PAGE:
## Binomial Formula, solving n?

Hey all

I have a problem concerning Condorcet's Jury Theorem.

First of all, for those of you that don't know, the theorem looks like this (given that n is even)

$P_n=\sum _{h=(n/2)+1}^n \left(\frac{n!}{h!(n-h)!}\right)p^h(1-p)^{n-h}$

This is a standard binomial argument, to calculate the probability that a jury will have a majority of members arriving at a correct decision, given an individual probability of p for each member voting correctly. The variables are as follows:

n is the amount of people in the jury
Pn is the total probability of the jury arriving at the correct decision
h is the amount of the majority

My question is now:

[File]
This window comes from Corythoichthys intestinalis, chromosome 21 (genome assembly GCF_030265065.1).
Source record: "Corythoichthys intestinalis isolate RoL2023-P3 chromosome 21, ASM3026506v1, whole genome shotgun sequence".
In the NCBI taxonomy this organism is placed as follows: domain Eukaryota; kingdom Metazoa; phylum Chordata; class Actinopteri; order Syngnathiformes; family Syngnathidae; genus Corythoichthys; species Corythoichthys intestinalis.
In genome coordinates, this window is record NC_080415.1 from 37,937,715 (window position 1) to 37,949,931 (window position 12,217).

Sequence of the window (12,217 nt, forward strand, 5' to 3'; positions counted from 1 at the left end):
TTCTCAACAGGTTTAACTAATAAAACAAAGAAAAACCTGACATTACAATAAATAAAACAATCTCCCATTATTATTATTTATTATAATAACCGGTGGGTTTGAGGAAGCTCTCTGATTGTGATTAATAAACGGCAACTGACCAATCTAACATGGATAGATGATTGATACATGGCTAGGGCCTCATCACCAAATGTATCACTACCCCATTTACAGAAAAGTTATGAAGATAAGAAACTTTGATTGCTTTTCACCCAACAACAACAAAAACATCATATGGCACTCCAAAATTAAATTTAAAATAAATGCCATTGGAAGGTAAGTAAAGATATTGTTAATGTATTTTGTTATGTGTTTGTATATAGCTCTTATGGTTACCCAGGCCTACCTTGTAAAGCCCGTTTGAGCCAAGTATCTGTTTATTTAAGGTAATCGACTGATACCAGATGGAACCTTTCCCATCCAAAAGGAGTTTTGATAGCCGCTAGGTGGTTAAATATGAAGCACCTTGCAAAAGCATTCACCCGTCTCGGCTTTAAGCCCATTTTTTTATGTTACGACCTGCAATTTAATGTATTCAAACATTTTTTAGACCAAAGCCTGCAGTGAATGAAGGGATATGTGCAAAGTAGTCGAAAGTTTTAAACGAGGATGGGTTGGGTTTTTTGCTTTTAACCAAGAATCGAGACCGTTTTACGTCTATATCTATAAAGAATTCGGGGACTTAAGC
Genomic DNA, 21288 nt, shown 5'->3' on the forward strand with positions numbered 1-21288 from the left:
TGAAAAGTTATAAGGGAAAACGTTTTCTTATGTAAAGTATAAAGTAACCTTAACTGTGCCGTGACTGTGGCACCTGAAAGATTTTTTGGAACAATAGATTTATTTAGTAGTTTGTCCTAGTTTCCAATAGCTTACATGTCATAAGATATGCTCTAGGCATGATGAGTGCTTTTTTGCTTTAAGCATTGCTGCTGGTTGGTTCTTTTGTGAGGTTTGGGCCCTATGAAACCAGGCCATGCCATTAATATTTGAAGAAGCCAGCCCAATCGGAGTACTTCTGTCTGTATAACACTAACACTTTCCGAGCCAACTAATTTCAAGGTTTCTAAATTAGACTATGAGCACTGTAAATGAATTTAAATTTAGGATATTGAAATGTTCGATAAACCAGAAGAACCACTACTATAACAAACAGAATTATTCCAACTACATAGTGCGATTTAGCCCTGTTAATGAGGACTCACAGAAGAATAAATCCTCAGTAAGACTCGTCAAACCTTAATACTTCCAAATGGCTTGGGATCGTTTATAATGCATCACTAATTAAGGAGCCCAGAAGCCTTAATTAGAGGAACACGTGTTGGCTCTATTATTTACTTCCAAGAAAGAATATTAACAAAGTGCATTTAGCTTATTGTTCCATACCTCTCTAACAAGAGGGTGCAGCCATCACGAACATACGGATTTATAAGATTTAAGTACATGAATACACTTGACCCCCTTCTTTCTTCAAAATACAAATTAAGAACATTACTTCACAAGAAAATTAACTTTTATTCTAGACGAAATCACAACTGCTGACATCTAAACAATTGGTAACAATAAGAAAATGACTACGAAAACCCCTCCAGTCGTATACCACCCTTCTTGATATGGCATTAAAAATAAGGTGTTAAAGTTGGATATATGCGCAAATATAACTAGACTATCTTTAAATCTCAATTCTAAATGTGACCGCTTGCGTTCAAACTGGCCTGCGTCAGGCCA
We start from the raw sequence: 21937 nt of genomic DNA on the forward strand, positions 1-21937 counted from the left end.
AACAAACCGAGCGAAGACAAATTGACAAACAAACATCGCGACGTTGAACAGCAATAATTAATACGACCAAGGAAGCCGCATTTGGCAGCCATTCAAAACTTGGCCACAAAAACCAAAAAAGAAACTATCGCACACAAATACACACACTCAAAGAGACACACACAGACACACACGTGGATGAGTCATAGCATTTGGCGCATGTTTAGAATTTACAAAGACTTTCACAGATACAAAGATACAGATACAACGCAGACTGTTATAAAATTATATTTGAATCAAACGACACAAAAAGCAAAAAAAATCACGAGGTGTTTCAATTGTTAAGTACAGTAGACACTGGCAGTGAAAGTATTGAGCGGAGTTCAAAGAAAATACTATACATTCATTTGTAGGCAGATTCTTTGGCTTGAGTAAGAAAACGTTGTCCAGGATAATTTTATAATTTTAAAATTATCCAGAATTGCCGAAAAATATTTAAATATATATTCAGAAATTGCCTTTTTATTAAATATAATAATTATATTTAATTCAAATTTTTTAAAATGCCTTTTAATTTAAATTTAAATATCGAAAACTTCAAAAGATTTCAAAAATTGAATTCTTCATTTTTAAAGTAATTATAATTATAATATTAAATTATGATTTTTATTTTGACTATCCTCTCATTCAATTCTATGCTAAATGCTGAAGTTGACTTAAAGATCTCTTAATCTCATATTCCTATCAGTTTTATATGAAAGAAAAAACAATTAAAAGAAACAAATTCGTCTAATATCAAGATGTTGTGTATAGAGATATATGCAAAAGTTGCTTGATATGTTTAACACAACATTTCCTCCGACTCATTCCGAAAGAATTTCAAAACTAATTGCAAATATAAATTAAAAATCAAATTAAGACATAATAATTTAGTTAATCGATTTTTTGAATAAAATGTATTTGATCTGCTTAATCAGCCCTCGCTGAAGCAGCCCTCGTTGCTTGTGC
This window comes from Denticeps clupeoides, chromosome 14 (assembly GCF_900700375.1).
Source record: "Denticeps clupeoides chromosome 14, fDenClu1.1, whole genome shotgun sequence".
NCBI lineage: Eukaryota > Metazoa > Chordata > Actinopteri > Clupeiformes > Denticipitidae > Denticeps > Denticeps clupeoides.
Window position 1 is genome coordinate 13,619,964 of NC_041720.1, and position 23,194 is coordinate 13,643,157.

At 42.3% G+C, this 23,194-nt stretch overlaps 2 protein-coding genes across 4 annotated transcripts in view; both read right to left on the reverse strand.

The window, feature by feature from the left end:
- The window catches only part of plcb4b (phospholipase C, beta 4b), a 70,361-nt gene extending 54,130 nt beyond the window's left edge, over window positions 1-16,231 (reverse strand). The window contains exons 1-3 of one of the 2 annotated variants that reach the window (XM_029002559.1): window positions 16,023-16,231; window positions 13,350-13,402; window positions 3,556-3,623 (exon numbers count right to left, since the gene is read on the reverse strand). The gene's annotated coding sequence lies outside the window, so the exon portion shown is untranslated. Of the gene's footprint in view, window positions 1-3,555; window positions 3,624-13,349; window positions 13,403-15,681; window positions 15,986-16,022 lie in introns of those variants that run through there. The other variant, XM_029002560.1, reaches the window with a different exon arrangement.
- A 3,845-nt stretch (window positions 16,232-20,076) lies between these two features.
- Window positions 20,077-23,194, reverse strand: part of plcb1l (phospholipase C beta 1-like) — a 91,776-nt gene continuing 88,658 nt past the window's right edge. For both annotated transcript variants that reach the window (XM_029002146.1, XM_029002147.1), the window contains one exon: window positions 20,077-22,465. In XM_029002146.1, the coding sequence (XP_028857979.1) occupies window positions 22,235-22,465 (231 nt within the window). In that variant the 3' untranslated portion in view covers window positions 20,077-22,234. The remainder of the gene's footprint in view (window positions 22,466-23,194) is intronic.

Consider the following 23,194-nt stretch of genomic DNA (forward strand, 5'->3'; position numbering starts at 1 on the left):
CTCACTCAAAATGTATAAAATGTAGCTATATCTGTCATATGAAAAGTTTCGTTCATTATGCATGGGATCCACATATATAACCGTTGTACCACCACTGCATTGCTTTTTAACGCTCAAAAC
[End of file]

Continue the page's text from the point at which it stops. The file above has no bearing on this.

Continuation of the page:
Assume that we have jury a that must have a majority to "win" with the correct decision. Each person has an individual probability of 65%, voting for the correct decision. How many members should the jury contain to achieve a total probability of 95% voting correctly?

I have placed the values in the formula, so it looks like this:

$0.95=\sum _{h=(n/2)+1}^n \left(\frac{n!}{h!(n-h)!}\right)0.65^h(1-0.65)^{n-h}$

But how to isolate n? I am using Mathematica to do my calculations, but a standard Solve or Reduce can't do the job, and other operators yell a strange "root"-answer - any ideas?

I will appreciate any help.

/thesixmax